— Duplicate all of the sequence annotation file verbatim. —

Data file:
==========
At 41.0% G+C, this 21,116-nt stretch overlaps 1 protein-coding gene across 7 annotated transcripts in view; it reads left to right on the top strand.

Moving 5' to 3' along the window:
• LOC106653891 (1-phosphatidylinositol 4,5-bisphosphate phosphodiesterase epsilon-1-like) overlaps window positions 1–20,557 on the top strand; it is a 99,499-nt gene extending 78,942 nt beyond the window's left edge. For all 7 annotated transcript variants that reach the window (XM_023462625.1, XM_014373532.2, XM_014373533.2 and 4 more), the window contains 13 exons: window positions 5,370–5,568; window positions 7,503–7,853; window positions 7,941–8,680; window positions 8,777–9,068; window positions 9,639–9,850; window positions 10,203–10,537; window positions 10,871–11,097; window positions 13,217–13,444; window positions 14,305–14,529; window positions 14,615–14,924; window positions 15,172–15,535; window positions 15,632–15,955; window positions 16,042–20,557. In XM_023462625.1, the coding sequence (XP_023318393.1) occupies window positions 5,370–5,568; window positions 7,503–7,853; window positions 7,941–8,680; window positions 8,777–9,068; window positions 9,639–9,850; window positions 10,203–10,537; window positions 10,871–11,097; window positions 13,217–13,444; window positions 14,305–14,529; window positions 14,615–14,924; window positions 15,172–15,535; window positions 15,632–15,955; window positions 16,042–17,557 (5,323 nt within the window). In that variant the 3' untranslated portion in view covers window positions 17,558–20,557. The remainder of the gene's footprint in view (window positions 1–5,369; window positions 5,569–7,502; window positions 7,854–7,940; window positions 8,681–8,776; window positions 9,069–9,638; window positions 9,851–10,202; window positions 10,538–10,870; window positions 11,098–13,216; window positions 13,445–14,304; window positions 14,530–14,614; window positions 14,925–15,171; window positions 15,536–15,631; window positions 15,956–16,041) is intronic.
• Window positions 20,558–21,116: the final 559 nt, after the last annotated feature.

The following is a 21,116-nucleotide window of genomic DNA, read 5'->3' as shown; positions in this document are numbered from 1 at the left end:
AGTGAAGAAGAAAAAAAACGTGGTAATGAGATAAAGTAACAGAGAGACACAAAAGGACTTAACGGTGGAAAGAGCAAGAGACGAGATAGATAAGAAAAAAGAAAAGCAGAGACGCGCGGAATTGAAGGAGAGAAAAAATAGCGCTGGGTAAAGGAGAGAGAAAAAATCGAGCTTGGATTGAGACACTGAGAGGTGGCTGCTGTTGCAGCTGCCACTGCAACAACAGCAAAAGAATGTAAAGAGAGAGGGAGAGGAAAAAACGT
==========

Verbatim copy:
At 41.0% G+C, this 21,116-nt stretch overlaps 1 protein-coding gene across 7 annotated transcripts in view; it reads left to right on the top strand.

Moving 5' to 3' along the window:
• LOC106653891 (1-phosphatidylinositol 4,5-bisphosphate phosphodiesterase epsilon-1-like) overlaps window positions 1–20,557 on the top strand; it is a 99,499-nt gene extending 78,942 nt beyond the window's left edge. For all 7 annotated transcript variants that reach the window (XM_023462625.1, XM_014373532.2, XM_014373533.2 and 4 more), the window contains 13 exons: window positions 5,370–5,568; window positions 7,503–7,853; window positions 7,941–8,680; window positions 8,777–9,068; window positions 9,639–9,850; window positions 10,203–10,537; window positions 10,871–11,097; window positions 13,217–13,444; window positions 14,305–14,529; window positions 14,615–14,924; window positions 15,172–15,535; window positions 15,632–15,955; window positions 16,042–20,557. In XM_023462625.1, the coding sequence (XP_023318393.1) occupies window positions 5,370–5,568; window positions 7,503–7,853; window positions 7,941–8,680; window positions 8,777–9,068; window positions 9,639–9,850; window positions 10,203–10,537; window positions 10,871–11,097; window positions 13,217–13,444; window positions 14,305–14,529; window positions 14,615–14,924; window positions 15,172–15,535; window positions 15,632–15,955; window positions 16,042–17,557 (5,323 nt within the window). In that variant the 3' untranslated portion in view covers window positions 17,558–20,557. The remainder of the gene's footprint in view (window positions 1–5,369; window positions 5,569–7,502; window positions 7,854–7,940; window positions 8,681–8,776; window positions 9,069–9,638; window positions 9,851–10,202; window positions 10,538–10,870; window positions 11,098–13,216; window positions 13,445–14,304; window positions 14,530–14,614; window positions 14,925–15,171; window positions 15,536–15,631; window positions 15,956–16,041) is intronic.
• Window positions 20,558–21,116: the final 559 nt, after the last annotated feature.

The following is a 21,116-nucleotide window of genomic DNA, read 5'->3' as shown; positions in this document are numbered from 1 at the left end:
AGTGAAGAAGAAAAAAAACGTGGTAATGAGATAAAGTAACAGAGAGACACAAAAGGACTTAACGGTGGAAAGAGCAAGAGACGAGATAGATAAGAAAAAAGAAAAGCAGAGACGCGCGGAATTGAAGGAGAGAAAAAATAGCGCTGGGTAAAGGAGAGAGAAAAAATCGAGCTTGGATTGAGACACTGAGAGGTGGCTGCTGTTGCAGCTGCCACTGCAACAACAGCAAAAGAATGTAAAGAGAGAGGGAGAGGAAAAAACGT